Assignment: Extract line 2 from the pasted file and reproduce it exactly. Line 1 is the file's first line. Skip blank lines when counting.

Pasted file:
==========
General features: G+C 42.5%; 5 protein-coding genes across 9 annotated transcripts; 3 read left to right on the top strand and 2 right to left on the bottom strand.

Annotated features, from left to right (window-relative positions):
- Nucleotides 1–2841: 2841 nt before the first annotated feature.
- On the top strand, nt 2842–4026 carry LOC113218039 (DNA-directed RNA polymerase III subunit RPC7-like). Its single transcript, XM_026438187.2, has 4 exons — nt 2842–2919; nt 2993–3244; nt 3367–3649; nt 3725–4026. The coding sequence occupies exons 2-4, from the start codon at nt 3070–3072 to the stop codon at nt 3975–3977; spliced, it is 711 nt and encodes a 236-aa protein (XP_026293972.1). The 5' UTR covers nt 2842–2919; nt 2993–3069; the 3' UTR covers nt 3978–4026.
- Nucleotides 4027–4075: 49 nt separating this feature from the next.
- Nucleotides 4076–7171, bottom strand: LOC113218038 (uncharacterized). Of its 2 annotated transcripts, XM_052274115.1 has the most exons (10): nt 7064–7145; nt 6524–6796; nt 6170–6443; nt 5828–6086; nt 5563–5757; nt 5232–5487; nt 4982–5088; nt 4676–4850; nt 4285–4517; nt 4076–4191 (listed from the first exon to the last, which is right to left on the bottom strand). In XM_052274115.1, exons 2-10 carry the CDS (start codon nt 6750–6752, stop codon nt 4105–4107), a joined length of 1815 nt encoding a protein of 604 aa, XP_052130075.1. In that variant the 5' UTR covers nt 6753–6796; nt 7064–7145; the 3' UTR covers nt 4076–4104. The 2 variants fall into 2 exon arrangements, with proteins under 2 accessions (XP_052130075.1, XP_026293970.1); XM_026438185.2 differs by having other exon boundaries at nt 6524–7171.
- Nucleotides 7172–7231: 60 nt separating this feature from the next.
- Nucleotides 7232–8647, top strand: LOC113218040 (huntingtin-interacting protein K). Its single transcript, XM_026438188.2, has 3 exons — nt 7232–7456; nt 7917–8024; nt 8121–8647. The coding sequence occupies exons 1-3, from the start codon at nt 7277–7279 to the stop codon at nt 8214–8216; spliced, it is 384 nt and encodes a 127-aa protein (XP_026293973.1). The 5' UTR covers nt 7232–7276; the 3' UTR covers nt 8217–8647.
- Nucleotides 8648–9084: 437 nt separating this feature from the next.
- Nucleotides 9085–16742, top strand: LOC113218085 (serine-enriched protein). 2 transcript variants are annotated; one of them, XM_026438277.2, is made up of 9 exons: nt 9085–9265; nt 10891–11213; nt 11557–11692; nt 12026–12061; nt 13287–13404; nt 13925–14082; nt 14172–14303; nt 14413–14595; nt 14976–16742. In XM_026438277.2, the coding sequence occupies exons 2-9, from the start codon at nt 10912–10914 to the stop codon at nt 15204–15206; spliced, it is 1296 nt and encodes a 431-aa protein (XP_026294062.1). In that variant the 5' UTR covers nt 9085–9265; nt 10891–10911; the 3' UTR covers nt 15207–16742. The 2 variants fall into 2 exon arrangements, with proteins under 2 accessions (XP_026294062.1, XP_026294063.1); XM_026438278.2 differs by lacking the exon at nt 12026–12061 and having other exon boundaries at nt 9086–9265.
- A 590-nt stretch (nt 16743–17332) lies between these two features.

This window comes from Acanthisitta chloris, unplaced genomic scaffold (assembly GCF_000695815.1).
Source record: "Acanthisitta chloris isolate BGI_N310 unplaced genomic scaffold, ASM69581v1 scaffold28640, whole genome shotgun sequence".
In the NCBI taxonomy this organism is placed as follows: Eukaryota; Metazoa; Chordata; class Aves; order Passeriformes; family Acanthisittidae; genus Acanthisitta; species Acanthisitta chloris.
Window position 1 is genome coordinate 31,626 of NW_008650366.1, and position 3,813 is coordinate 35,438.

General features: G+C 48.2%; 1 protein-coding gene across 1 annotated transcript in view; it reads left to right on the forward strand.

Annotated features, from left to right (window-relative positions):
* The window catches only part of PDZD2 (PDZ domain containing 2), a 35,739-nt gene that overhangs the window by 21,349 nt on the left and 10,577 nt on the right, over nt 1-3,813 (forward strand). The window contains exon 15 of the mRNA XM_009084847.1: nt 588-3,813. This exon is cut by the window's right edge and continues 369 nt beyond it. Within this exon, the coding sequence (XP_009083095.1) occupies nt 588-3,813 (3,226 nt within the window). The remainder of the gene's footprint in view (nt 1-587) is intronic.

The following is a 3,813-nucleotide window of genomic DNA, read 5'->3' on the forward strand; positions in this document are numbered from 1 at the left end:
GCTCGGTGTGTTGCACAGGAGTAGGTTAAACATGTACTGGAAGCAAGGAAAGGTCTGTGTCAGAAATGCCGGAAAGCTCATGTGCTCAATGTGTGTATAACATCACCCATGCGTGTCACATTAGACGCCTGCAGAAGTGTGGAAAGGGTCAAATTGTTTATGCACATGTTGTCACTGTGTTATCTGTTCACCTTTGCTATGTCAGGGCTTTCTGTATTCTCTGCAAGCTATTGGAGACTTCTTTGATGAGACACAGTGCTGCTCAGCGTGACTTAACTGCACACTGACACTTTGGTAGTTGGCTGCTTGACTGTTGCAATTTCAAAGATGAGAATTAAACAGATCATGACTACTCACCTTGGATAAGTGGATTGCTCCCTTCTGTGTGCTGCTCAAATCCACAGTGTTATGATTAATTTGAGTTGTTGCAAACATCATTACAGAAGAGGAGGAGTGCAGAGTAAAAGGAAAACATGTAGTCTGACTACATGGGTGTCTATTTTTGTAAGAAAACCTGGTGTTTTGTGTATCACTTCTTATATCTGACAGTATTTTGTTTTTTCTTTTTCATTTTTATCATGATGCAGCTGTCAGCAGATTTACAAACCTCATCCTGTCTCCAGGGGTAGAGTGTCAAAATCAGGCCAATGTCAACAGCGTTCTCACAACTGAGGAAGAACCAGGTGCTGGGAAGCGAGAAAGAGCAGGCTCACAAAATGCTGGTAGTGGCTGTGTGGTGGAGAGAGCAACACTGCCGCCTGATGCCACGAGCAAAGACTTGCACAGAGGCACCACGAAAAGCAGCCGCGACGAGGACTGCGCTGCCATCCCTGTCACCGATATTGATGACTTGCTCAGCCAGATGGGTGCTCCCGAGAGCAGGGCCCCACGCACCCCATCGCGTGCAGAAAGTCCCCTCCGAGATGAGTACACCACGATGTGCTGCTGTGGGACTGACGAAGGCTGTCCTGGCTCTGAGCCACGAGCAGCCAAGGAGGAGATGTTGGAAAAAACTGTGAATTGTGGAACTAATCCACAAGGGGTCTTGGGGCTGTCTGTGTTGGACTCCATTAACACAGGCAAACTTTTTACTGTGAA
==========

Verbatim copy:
Annotated features, from left to right (window-relative positions):